In his first public appearance since losing the Texas Senate race to Ted Cruz earlier this month, Representative Beto O’Rourke on Monday harshly criticized the Trump administration’s border policies and sidestepped calls for him to run for president in 2020. Speaking at what he said was his 102nd El Paso town-hall meeting since going to Congress in 2013, O’Rourke sounded very much like someone who is not ready to leave the political stage.
“We can either give into the fear of walls and tear-gassing families with infant children in diapers, we can go back to a policy of taking kids from their parents when they come here . . . or we can live up to the best traditions, potential, promise and hope of who we are as Americans. That’s what’s in front of us right now,” O’Rourke said. He said there are “moments for which we are ashamed afterwards that we did not do the right thing.”
More than two hundred people attended the lunchtime town-hall meeting in downtown El Paso. It was generally more subdued than his campaign rallies, though he received repeated applause throughout the 75-minute event that featured numerous questions from constituents. O’Rourke was dressed as he was for many of his rallies, wearing an open-collared white shirt and jeans. As with his political rallies, he sprinkled in some occasional coarse language, urging people not to give into “the paranoia and the hype and the fear and that bullshit that characterizes so much of the national conversation” about the border and immigration.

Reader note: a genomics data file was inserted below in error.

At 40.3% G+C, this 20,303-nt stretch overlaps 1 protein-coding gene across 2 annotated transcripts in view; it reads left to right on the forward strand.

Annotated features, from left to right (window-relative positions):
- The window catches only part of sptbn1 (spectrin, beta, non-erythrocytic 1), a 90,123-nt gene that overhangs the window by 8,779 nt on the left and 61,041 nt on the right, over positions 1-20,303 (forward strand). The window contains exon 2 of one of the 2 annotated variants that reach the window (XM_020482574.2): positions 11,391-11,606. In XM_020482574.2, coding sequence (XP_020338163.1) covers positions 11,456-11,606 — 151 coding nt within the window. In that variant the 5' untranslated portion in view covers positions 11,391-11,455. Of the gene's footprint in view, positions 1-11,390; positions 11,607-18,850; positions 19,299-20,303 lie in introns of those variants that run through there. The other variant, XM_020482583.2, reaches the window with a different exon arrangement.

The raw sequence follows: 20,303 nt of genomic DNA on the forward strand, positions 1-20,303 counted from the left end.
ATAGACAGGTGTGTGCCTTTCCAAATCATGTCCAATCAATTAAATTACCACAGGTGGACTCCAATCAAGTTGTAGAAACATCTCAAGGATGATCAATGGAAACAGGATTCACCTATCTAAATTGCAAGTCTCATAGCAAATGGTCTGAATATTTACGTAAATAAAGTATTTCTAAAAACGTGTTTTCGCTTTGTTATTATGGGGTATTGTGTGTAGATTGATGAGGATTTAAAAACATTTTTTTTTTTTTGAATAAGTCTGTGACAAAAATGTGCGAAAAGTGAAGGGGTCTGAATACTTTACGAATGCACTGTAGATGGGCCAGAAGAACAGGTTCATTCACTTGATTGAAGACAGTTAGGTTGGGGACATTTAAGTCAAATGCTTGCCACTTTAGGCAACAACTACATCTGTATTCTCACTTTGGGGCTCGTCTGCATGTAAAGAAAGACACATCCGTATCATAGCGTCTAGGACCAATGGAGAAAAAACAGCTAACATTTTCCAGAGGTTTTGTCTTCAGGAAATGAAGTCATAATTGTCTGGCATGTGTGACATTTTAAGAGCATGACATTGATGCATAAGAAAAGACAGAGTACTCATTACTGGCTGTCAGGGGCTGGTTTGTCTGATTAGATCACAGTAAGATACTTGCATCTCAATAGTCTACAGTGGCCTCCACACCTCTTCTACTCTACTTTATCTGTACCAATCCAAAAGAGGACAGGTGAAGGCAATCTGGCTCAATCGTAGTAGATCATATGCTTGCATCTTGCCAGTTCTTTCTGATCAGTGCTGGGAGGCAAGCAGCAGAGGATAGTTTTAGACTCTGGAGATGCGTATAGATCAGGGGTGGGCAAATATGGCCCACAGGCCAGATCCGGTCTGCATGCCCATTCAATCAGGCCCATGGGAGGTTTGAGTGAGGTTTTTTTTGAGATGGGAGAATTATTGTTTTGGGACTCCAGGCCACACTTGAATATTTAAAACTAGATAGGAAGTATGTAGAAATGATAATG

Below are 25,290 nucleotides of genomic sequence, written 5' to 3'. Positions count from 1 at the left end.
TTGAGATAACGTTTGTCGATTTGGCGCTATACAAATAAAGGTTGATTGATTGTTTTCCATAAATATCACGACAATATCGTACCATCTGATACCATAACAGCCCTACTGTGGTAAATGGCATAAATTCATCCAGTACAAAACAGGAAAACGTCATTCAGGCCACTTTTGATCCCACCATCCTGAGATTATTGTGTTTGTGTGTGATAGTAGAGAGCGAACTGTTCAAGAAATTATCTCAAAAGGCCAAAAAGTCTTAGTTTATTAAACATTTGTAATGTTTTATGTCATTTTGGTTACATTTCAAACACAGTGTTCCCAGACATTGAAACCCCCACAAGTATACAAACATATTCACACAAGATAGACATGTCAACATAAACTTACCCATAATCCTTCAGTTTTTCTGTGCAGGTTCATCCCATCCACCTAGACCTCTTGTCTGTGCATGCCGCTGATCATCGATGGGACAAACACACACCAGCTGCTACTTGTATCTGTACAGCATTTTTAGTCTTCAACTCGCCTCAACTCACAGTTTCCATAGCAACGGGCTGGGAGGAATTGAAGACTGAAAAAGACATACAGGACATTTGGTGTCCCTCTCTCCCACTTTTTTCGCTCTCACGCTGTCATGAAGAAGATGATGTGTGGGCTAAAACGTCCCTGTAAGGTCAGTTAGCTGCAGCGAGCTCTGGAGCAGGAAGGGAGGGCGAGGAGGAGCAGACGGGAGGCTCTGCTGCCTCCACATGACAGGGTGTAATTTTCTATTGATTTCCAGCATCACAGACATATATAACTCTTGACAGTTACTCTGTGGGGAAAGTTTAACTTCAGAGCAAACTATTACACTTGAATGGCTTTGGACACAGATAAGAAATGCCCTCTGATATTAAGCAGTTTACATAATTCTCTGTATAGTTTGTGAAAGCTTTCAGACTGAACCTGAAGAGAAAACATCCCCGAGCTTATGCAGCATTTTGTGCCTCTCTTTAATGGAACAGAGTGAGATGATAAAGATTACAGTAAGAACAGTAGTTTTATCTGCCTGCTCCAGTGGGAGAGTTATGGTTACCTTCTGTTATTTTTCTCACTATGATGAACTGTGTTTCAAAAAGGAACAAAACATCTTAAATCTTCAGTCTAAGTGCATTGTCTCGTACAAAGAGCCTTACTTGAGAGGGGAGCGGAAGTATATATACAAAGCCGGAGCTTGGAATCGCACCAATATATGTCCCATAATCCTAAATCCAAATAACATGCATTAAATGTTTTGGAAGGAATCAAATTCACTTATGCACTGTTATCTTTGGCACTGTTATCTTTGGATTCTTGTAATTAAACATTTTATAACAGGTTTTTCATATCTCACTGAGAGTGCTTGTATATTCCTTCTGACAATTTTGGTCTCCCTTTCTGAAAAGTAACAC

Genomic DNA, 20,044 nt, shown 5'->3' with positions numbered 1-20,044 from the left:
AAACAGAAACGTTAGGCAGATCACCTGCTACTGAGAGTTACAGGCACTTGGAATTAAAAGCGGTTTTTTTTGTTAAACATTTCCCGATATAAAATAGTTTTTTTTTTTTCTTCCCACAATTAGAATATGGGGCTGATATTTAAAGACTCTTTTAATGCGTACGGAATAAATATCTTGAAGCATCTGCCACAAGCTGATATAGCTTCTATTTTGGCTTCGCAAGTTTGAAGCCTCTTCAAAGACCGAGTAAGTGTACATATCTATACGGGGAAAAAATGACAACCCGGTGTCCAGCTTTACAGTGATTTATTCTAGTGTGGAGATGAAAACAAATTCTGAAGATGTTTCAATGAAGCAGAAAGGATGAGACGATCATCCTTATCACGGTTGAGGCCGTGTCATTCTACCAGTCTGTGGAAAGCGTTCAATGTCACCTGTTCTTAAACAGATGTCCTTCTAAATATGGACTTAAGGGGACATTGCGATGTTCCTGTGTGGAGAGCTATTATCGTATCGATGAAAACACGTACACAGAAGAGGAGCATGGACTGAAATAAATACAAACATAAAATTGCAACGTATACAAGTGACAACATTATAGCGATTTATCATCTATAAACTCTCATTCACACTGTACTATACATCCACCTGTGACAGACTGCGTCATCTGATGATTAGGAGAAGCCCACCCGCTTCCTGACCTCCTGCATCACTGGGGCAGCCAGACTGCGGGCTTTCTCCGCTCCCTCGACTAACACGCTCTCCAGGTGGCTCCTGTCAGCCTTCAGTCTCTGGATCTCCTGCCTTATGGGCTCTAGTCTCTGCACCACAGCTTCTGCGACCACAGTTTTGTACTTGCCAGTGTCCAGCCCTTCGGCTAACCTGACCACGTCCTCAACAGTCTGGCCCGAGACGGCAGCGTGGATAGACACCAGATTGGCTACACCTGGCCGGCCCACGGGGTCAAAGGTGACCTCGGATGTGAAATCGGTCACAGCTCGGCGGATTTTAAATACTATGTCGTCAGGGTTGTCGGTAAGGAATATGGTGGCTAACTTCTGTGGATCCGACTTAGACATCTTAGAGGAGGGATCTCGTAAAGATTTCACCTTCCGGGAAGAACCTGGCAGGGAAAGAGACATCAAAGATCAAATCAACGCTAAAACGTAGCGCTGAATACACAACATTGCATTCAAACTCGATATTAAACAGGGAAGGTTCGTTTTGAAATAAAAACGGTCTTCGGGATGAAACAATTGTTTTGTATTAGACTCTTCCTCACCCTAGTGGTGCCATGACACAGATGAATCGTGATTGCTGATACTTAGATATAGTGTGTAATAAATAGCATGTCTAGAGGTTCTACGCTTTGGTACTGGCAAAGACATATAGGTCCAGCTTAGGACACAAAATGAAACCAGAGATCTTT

Earlier Monday, President Trump tweeted a threat to close the border if Mexico didn’t deport the Central Americans now waiting to apply for asylum in the United States. “I think this is a real reckless threat and it is just going to be very harmful to the United States and already is harmful to our competitiveness, to communities like El Paso. I hope that that wiser and cooler heads are going to prevail but there’s no telling with this president,” O’Rourke said at a brief news conference after the town-hall meeting.
Mexico should move the flag waving Migrants, many of whom are stone cold criminals, back to their countries. Do it by plane, do it by bus, do it anyway you want, but they are NOT coming into the U.S.A. We will close the Border permanently if need be. Congress, fund the WALL!
— Donald J. Trump (@realDonaldTrump) November 26, 2018
An hour before the gathering, O’Rourke sent a statement to his campaign email list in which he sounded very much like someone who wanted to continue to be a voice in the national political conversation. He criticized the Trump administration’s actions on the border and called for changes that would process asylum seekers more quickly and focus on root causes of migration in Guatemala, Honduras and El Salvador.
“It should tell us something about her home country that a mother is willing to travel 2,000 miles with her 4-month-old son to come here. Should tell us something about our country that we only respond to this desperate need once she is at our border. So far, in this administration, that response has included taking kids from their parents, locking them up in cages, and now tear gassing them at the border,” O’Rourke wrote.